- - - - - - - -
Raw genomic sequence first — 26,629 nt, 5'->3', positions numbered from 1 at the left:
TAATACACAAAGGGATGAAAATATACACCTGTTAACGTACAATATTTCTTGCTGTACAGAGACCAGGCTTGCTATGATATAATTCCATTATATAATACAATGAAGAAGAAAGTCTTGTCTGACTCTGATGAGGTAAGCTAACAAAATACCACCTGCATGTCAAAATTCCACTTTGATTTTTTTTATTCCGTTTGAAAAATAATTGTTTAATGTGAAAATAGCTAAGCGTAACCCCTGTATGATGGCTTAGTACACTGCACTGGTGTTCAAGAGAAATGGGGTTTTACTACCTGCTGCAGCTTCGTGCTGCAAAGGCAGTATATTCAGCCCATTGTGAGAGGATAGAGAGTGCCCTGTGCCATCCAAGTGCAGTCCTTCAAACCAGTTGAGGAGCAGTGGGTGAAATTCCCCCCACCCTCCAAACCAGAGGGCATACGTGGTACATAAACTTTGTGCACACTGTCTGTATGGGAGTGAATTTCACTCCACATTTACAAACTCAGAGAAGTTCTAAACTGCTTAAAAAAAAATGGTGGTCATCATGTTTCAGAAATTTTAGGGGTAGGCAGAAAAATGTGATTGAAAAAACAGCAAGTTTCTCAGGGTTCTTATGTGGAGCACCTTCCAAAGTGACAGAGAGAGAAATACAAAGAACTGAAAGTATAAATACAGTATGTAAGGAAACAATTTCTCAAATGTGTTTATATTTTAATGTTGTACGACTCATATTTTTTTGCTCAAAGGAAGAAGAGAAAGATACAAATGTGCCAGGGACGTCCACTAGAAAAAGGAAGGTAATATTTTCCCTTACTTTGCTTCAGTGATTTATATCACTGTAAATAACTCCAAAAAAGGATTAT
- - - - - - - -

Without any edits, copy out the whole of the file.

Raw genomic sequence first — 26,629 nt, 5'->3', positions numbered from 1 at the left:
TAATACACAAAGGGATGAAAATATACACCTGTTAACGTACAATATTTCTTGCTGTACAGAGACCAGGCTTGCTATGATATAATTCCATTATATAATACAATGAAGAAGAAAGTCTTGTCTGACTCTGATGAGGTAAGCTAACAAAATACCACCTGCATGTCAAAATTCCACTTTGATTTTTTTTATTCCGTTTGAAAAATAATTGTTTAATGTGAAAATAGCTAAGCGTAACCCCTGTATGATGGCTTAGTACACTGCACTGGTGTTCAAGAGAAATGGGGTTTTACTACCTGCTGCAGCTTCGTGCTGCAAAGGCAGTATATTCAGCCCATTGTGAGAGGATAGAGAGTGCCCTGTGCCATCCAAGTGCAGTCCTTCAAACCAGTTGAGGAGCAGTGGGTGAAATTCCCCCCACCCTCCAAACCAGAGGGCATACGTGGTACATAAACTTTGTGCACACTGTCTGTATGGGAGTGAATTTCACTCCACATTTACAAACTCAGAGAAGTTCTAAACTGCTTAAAAAAAAATGGTGGTCATCATGTTTCAGAAATTTTAGGGGTAGGCAGAAAAATGTGATTGAAAAAACAGCAAGTTTCTCAGGGTTCTTATGTGGAGCACCTTCCAAAGTGACAGAGAGAGAAATACAAAGAACTGAAAGTATAAATACAGTATGTAAGGAAACAATTTCTCAAATGTGTTTATATTTTAATGTTGTACGACTCATATTTTTTTGCTCAAAGGAAGAAGAGAAAGATACAAATGTGCCAGGGACGTCCACTAGAAAAAGGAAGGTAATATTTTCCCTTACTTTGCTTCAGTGATTTATATCACTGTAAATAACTCCAAAAAAGGATTAT